Vincenzo Santarcangelo 8/10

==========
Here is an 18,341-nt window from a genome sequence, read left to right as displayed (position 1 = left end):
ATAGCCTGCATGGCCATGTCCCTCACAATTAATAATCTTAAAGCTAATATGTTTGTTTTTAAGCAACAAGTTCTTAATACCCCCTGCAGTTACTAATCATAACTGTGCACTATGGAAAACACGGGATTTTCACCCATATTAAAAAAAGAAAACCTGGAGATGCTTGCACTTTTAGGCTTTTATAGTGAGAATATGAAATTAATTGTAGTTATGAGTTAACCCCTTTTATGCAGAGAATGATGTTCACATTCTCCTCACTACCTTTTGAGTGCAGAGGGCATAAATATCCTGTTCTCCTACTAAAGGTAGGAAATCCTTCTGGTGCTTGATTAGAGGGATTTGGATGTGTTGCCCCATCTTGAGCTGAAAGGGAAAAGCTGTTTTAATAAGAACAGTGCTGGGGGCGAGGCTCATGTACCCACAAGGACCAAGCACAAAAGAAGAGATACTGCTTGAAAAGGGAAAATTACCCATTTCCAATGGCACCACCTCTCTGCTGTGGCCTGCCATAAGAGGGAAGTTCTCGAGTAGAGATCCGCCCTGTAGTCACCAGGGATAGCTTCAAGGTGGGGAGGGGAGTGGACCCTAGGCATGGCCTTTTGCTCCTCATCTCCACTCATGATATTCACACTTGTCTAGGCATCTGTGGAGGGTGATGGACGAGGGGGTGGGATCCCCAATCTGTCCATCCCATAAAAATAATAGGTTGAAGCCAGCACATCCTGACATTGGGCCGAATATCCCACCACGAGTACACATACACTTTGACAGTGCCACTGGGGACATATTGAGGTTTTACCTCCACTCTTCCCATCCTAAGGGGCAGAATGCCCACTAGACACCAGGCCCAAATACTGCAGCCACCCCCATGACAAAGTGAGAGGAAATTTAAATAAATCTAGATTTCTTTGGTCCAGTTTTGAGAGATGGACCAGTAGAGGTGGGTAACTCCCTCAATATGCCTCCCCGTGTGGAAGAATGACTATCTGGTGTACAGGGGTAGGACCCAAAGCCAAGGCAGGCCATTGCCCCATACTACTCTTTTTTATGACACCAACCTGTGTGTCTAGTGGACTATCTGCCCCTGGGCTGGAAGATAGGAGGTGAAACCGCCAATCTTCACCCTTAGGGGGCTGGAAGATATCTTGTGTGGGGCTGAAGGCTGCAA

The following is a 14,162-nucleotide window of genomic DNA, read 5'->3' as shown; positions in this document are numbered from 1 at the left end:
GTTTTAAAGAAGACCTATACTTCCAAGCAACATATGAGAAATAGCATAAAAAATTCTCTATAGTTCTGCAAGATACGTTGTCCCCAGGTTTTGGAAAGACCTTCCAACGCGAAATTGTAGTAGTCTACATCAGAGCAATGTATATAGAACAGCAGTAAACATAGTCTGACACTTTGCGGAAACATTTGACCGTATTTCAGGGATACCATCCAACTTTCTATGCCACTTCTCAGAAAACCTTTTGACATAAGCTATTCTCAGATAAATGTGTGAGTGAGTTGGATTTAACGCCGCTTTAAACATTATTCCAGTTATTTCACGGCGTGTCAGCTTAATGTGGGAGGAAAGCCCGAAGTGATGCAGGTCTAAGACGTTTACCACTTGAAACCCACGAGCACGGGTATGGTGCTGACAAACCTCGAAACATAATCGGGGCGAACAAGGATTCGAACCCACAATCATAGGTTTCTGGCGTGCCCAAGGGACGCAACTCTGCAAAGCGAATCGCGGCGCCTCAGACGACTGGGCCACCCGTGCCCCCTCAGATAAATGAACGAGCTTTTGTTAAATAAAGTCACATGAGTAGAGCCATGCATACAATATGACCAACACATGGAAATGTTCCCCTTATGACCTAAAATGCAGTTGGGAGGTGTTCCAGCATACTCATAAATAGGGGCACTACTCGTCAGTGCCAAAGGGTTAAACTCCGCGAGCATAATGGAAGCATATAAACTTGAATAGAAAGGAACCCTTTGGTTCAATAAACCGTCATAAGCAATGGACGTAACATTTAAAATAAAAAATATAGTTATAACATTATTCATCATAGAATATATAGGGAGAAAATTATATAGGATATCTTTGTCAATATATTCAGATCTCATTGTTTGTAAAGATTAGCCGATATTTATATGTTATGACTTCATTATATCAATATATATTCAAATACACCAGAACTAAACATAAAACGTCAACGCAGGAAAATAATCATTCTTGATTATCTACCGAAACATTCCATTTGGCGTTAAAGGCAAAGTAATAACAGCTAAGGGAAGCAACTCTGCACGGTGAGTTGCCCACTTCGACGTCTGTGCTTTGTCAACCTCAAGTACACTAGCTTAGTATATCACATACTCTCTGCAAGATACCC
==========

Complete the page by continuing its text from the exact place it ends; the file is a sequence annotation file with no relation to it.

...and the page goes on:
There is nothing typical about this 2 disc set. I would submit that when most flutists are putting together a recording project of music for flute and electronics, they would tend to shy away from the majority of the works that Manuel Zurria has so expertly collected and performed. Not only that, Zurria ups the ante by leading off with his own Scelsi-hommage. Casadiscelsi is really a combination of Scelsi’s bass flute work Maknongan and flute work Pwyll with sounds that Zurria himself recorded from Sclesi’s house in Rome. It sets the stage for this whole first disc which is one of luminesce and slow-moving atmospheres. The virtuosity of performance is not one of a million notes per second but one of tone, mood, and environment. Zurria nails it every single time and loops4ever is consistently captivating. In Portrait by Oliveros, Zurria is almost invisible, with the voice taking center stage, yet he could not be removed. Few flutists are brave enough to feature a work like Lucier’s Almost New York for flute and three oscillators, giving up 25 minutes of precious CD space so they can play long tones, but Zurria anchors the first disc around this particular work to great affect. After the Scelsi and the Oliveros, the Lucier is exactly what we want to hear, played in precisely the way we want to hear it. Curran’s Madonna and Child is a relief from the stasis which culminated in the Lucier but still the work floats in a somewhat restless and rocking manner. Zurria’s bass flute tone is sumptuous and once layered upon itself, the lullaby nature of the piece is exponentially amplified. I couldn’t believe my ears with the last work on the disc, The Carnival by John Duncan. A single sustained piccolo pitch (and not the most comfortable one, I should add) is held, Lucier-style, for 17 minutes. There are gradual spectral and timbral changes through the electronics but for the most part, it is a monolith of piercing brightness. Imagine a piccolo arrangement of Lucier’s Silver Streetcar. I don’t mean any of this is a bad way, although some folks will be quick to skip this track. The Carnival is an amazing listen, the perfect tonic/alarm clock to the slumber found in the Curran. Disc two contains works that are more expected of a “flute and electronics” recording. Zurria has packed in more peppy and traditionallytechnical works with the same quality of performance found in disc one. Jacob TV’s works are rhythmic and cool, quirky and spiky with the electronic component coming almost exclusively from voice editing while the flute zips out perky punctuations. I Will Not Be Sad in this World by Eve Begrarian is the perfect palate cleanser, silky smooth and tender with subdued sustained vocal manipulations. Clarence Barlow’s work for piccolo and drone finds the middle ground between Lucier’s work and Berio’s oboe Sequenza. Barlow’s repetitive melodic fragment changes subtly enough to keep me engaged while the drone does what drones do. It was also refreshing to hear a drone in the middle of the flute’s line as opposed to underneath. Once again, Zurria highlights his programming prowess by contrasting the bright sounds of the Barlow with the murky and luxurious sounds of Basinski’s A Movement in Chrome Primitive for bass flute, temple bells, and delays. Rzewski’s Last Judgement uses the bass flute as well but in a more strained and tense register, focusing more on propulsive energy than letting the listener wallow in sound. Either way, Zurria sounds great. Dorian Reeds, originally for soprano sax, gets the final word on the second disc. The overall take on this track uses more reverb than I expected, leaving the different delayed lines a grayish wash instead of dense contrapuntal lines. The notes for the disc consist mainly of the short interviews that Zurria did with each composer and they make for a compelling read. I find the music and the performances speak for themselves, though. This is a terrific disc full of great repertoire and expertly performed.